No. I only help good friends who are in my way, and only to get them out of my way.
Do you like talking on the phone? -- Keri, Helena, MT
I'd rather sit through a seven-course meal with an obnoxious presidential candidate (you know which one I'm talking about) than talk on the phone. I treat my cellphone (the only phone I have) as if it's stationary most days. Half the time I've forgotten that it's still sitting out in the car in the garage. That should give you a pretty good idea of how much I like talking on phones.
Will you marry me? I'll bring the vodka. -- Sara, Canton, OH
Oh, darlin', you'd need a hell of a lot more vodka than you can possibly get in a year to stay married to me.
Where do you get the names for your characters? -- Dani, Arlington, VA
If you've got good computer skills, it's not difficult to hack identity databases and randomly select cool sounding names (and other pertinent data to feed your online shopping habit.) If you're not good with computers, then you probably have a list of names you like or run searches on a baby naming site. I had to find more names for Clichéd Love than any other, and I wanted to poke fun at all the unisex and traditionally male names used in lesbian fiction books. I think I used almost every name on most unisex lists. For all the others, if I give an unusual name to one character, I'll try to find something a little more familiar for the other character. Austy and Elise, Falyn and Molly, Vega and Iris and so on. If I have to be specific, like with One-Off, when I needed two Scottish names, I'll utilize genealogy maps and name origin sites to get the right names.
Why do you slow play every relationship in your books? -- Britney, Everett, WA
Britney, you poor thing. You're part of the Now Generation, or whatever they're calling Kardashian-obsessed, Snooki-idolizing under 25-year-olds these days, right? You want a Kodak relationship. (I realize you're too young to get that reference. Google it, as you kids say.) If you've never had to wait for anything in your life, you won't appreciate my romances, but you also don't know what you're missing. Savor is not just a word that you slap a "y" on and use to describe food. Learn it and live it, my dear.
Where do you find inspiration for your books? -- Alice, Saint Petersburg, FL
You can pick up a lot from the people around you, especially if you’re good with electronics, willing to break the law, and, you know ... disregard the Constitution. Parabolic mics have done wonders for my cache of plot ideas. There are some mighty interesting freaks--I mean, people, living in my subdivision.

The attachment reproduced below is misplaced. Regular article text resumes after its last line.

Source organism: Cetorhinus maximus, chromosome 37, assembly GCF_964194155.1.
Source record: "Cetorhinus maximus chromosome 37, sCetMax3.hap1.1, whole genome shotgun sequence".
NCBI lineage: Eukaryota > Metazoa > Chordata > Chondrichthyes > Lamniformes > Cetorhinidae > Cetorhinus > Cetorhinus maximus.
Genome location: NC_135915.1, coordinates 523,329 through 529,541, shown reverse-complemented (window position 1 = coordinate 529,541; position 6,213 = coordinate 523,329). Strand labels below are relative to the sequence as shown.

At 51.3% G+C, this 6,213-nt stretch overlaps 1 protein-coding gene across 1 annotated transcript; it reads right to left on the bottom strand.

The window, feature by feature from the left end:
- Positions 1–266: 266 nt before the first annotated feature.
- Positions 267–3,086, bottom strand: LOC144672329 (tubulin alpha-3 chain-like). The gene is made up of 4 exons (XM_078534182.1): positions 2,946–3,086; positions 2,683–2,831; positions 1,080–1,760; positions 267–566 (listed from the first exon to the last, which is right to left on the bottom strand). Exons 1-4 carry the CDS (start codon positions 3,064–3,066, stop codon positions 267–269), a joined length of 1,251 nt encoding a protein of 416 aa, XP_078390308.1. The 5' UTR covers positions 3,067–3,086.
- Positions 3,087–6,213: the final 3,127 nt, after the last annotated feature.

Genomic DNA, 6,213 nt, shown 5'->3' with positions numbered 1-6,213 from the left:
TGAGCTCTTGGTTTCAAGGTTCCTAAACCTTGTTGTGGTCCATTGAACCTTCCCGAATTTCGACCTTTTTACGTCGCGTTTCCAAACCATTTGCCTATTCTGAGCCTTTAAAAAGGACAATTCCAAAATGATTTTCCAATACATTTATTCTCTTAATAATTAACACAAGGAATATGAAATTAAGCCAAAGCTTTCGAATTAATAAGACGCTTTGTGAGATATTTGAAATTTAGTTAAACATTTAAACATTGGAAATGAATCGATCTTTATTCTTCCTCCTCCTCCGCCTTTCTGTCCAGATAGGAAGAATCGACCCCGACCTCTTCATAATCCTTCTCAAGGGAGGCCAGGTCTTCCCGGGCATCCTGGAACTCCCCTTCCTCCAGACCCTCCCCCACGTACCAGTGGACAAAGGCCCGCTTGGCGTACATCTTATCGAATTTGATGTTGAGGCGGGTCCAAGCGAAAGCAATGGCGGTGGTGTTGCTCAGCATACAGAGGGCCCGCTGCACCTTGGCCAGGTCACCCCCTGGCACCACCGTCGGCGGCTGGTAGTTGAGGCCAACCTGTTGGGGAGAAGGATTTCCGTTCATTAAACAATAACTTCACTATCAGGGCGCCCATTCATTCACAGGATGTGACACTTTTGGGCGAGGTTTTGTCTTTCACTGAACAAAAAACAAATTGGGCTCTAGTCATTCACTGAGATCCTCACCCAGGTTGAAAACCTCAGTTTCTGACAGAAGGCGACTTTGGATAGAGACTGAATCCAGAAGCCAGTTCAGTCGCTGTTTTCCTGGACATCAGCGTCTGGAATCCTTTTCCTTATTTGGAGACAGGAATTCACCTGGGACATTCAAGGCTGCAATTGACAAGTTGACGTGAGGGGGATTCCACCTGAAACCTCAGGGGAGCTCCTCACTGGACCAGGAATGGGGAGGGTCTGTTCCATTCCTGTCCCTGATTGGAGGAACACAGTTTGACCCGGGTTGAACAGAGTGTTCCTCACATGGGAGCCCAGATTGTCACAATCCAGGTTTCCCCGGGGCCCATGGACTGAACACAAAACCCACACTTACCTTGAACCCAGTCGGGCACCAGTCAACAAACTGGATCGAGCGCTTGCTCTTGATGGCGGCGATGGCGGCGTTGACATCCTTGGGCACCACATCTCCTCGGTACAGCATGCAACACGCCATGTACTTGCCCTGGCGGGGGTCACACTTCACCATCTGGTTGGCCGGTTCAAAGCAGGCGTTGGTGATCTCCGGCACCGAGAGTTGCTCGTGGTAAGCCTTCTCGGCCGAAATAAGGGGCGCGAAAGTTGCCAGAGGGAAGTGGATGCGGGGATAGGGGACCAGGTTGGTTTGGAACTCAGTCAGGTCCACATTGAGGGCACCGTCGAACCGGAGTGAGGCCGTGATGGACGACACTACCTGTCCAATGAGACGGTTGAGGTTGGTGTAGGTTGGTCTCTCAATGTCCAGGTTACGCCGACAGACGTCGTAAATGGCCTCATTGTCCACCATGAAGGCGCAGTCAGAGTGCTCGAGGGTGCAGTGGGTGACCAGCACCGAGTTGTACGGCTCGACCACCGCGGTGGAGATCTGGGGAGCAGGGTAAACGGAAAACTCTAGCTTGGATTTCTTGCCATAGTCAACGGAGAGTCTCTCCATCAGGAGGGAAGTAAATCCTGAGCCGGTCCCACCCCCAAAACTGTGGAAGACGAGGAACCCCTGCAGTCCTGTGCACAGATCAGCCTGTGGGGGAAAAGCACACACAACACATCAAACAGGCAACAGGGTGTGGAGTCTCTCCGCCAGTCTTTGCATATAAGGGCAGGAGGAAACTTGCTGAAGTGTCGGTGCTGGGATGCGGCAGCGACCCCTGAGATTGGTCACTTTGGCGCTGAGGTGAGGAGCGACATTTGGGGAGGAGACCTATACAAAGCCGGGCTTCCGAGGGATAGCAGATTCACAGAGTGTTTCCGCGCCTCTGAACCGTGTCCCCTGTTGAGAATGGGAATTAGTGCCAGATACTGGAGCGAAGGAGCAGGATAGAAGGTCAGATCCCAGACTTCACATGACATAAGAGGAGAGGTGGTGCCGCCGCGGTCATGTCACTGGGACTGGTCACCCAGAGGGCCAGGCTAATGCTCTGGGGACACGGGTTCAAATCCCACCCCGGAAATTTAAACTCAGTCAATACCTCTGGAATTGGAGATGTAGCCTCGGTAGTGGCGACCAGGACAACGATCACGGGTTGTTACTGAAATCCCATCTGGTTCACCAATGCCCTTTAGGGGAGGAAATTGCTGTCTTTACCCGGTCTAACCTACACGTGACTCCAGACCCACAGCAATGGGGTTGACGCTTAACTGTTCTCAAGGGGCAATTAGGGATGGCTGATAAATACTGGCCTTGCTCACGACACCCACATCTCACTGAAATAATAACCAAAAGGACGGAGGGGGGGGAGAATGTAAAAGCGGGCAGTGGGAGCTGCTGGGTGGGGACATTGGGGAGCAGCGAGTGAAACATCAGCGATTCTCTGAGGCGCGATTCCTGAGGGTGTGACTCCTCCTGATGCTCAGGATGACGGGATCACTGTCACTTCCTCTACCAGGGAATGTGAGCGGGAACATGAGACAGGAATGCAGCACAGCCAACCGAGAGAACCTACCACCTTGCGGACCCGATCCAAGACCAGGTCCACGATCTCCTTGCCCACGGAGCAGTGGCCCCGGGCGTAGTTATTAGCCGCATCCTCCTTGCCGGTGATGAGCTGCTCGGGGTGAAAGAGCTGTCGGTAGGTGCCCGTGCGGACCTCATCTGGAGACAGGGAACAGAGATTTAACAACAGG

What's a typical writing day like for you? Do you make yourself write every day? -- Lisa, Providence, RI
I pay someone to write for me. I tried writing on my own, but thinking up those stories, spending the time typing it out, making an effort at editing--it's a hassle, especially when writers will work for food and "the love of the craft." Come on, who thinks like that?
Are any of your characters based on people you know, and if so, which ones? -- Diane, Salem, OR
Now if I told you that, well, I wouldn't actually have to kill you. But I might be sued for likeness rights, have to sit through a lengthy courtroom procedure where I'd probably lose most of my assets, then I'd just want to kill you.
What do you do for fun on the weekends? -- Penny, Eugene, OR
Searching for Sasquatch with all my friends who live in their moms' basements. And drinking, lots and lots of drinking.
What is the weirdest question anyone has asked you about your books or you as an author? -- Hayley, Dallas, TX
"What do you wear to bed?"
Creeped me out a bit. Kinda like some crank caller asking, "What are you wearing?" Options for a response are: flannel (read: unsexy), jammies (read: childish), sleep shirt and undies (read: my mom couldn't think of what to get me for my birthday in college so she grabbed the first t-shirt she saw in the U bookstore without checking the size), boxers and tank top (read: lesbian standard), silk nightie (read: woman trying too hard to sound sexy), satin and lace teddy (read: man pretending to be sexy woman), or nothing at all, baby, what about you? (read: I'm just arrogant enough to think you imagine me naked every night when you crawl into bed.) Even if one of these was true, like I'd give out that kind of information.
What would be the one thing a date could say that would make you run away? -- Morgan, Grand Rapids, MI
Me: "So, what kind of books do you like to read?"
Date: "I don't really like reading much."
Me: "You mean you don't have much time for it?"
Date: "No, I look through magazines and read texts and such, but reading a book, ehh, not into it. If it's good, they'll make it into a movie anyway, right?"
Me: "Yeah...I'm out. Enjoy the rest of your dinner."
If writing isn't your full-time job, what do you do for a living? -- Camilla, Atlanta, GA
I strategize logistical positioning and marketing synergies for service oriented corporations to take them to the next level of global dominance and, of course, evil.
What book would you most like to live out? -- Claudia, Daly City, CA